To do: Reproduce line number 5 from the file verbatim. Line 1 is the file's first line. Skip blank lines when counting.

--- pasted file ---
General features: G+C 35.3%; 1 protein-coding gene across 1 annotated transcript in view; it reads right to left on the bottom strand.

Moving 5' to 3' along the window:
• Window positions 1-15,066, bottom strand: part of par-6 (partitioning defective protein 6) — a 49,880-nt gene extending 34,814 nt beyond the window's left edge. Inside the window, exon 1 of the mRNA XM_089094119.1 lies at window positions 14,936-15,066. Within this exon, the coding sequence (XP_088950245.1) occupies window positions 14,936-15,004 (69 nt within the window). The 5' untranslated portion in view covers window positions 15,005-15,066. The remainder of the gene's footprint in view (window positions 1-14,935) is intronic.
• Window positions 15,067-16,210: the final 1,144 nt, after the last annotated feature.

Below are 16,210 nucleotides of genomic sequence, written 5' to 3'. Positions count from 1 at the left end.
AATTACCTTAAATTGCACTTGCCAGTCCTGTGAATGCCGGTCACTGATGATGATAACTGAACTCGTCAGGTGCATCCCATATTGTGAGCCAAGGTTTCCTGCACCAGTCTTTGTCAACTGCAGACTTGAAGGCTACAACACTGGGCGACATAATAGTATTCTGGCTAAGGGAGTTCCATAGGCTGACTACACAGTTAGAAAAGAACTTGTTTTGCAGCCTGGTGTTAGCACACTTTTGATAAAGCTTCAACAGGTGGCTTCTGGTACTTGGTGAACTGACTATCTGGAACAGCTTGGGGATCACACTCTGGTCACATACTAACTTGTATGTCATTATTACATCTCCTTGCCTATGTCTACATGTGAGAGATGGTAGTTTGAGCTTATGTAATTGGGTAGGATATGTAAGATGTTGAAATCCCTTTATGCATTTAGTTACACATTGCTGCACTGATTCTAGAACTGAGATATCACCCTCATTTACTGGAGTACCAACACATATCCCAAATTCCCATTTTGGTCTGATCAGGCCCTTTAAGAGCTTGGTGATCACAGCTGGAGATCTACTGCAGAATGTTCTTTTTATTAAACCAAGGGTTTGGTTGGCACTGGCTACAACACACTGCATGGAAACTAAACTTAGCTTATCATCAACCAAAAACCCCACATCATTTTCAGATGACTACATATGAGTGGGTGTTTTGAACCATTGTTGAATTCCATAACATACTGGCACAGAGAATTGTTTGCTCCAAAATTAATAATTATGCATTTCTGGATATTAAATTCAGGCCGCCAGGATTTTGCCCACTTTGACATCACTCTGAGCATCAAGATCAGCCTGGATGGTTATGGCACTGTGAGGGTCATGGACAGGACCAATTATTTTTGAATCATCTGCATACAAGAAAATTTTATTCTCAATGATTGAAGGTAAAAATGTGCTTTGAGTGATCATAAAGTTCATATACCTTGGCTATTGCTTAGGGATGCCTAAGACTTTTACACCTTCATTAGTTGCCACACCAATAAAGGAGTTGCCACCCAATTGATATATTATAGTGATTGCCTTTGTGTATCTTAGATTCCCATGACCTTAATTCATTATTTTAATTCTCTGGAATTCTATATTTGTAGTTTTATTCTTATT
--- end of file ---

Below are 16,210 nucleotides of genomic sequence, written 5' to 3'. Positions count from 1 at the left end.